Victus Nox Mission Shows How Commercial Space Coming Of Age

Firefly Aerospace launches Victus Nox.

Credit: Firefly Aerospace

Advancements in commercial space technology helped the U.S. Space Force, Millennium Space Systems and Firefly Aerospace pull off the Victus Nox demonstration of a rapid launch. 

Firefly excuted its part of the demo in 27 hr., encapsulating the payload, transporting it to Vandenberg Space Force Base in California, mating it to the Alpha rocket and launching it on Sept. 15. For its part, Millennium Space Systems, a Boeing company, had 48 hr. to prepare the satellite for a space domain awareness mission and completed checkout of the spacecraft on orbit, which was declared operationally ready, just 37 hr. after launch.

That kind of turnaround has taken time to mature. In 2018, DARPA challenged industry to launch payloads on short notice, initially selecting 18 teams and later whittling the list down to Virgin Orbit, Vector Space and Astra. By March 2020, Astra canceled a Kodiak, Alaska, launch just before liftoff, and the challenge ended without a winner.

“The difference between the DARPA Challenge and today is that what is commercially available was not of age then,” Firefly CEO Bill Weber told reporters on a Sept. 26 conference call. “We were the first, but we will not be the only.”

Spacecraft and ground systems have seen similar advancement, Millennium CEO Jason Kim said. “Five years ago, Millennium didn’t have an extra production line. But now we have several.”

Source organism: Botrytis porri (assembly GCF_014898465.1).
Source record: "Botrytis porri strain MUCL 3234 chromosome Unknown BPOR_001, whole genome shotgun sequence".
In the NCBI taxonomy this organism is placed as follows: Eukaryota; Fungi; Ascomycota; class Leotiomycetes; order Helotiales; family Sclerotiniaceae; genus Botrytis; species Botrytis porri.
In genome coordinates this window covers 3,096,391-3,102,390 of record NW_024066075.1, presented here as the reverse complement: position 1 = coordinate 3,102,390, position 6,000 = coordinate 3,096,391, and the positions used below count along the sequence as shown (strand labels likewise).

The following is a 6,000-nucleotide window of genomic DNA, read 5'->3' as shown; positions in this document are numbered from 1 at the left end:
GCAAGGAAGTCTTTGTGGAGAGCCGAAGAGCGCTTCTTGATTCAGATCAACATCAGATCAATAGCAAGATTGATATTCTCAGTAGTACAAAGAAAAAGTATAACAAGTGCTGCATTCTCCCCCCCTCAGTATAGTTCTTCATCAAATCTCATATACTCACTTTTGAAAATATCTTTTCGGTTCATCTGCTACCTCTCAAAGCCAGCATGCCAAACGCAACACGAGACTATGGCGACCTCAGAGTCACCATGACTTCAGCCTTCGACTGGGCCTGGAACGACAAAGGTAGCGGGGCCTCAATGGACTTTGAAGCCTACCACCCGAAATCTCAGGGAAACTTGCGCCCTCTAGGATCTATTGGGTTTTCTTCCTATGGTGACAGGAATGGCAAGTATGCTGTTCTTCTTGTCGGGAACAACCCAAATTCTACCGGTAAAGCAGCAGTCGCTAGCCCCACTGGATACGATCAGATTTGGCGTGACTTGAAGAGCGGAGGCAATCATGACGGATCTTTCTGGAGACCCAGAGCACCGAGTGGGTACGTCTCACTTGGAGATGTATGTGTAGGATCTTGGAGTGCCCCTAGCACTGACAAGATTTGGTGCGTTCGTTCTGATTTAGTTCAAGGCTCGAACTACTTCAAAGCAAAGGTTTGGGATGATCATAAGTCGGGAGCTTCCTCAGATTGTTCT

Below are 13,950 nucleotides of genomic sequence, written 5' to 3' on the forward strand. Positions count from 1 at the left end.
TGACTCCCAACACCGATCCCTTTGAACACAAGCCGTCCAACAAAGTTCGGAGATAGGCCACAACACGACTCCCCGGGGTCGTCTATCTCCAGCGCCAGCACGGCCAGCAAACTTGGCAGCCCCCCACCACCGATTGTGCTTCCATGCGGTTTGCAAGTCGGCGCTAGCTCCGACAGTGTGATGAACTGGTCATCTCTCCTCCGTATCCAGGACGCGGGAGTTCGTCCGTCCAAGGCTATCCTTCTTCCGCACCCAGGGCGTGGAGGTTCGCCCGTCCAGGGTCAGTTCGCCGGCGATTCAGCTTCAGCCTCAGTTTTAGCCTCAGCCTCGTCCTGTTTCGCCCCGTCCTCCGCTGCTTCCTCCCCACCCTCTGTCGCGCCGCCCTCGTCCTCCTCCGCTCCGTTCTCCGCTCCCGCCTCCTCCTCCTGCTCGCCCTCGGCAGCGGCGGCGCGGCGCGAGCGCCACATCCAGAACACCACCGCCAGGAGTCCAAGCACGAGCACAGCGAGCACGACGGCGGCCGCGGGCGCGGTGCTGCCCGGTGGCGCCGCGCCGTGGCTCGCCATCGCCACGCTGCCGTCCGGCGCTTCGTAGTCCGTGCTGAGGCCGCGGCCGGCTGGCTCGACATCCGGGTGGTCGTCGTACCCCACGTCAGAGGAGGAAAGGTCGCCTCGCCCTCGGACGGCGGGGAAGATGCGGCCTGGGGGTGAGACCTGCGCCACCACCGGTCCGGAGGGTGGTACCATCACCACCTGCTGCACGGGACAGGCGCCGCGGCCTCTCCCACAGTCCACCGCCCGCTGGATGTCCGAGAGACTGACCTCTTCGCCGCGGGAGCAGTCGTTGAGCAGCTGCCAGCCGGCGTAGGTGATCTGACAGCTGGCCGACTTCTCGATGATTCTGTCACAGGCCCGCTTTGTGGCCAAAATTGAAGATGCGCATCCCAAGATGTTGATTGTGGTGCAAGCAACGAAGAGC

Additional production capacity helped the company pull a bus off an existing line and modify it for the government within months. 
Digital design and engineering tools helped Millennium streamline its production, Kim said. And digital simulations helped Firefly rehearse a complicated set of processes to prepare for its 24-hr. launch window.

“You can’t do a wet dress every single day of the week or several weeks in a row,” Weber said. “A lot of what we did in the run-up to this was digital simulation. We’re not going to disclose exactly which tools we use, because obviously some of that is to be learned by industry. But our sector is evolving and reinventing itself in terms of how it prepares to launch. I don’t think we could have met the be-prepared-to-launch 24-hr. window if we did not use digital simulation when we never approached the pad.” 

Now that a 24-hr. launch capability exists, Weber said it will benefit the military and commercial industry. “I think we just opened a door,” he said.

Lt. Col. MacKenzie Birchenough, materiel leader for Space Safari at Space Systems Command, said Victus Nox is one demonstration for the Space Force to approach tactically responsive space. There is no limit to the different capabilities it can now put on orbit or respond to militarily–from providing space domain awareness to augmenting intelligence, surveillance and reconnaissance or providing tactical communications, Birchenough said. “There is no limit of what we can do and the different ways we have to respond.”

Jen DiMascio

Based in Washington, Jen manages Aviation Week’s worldwide defense, space and security coverage.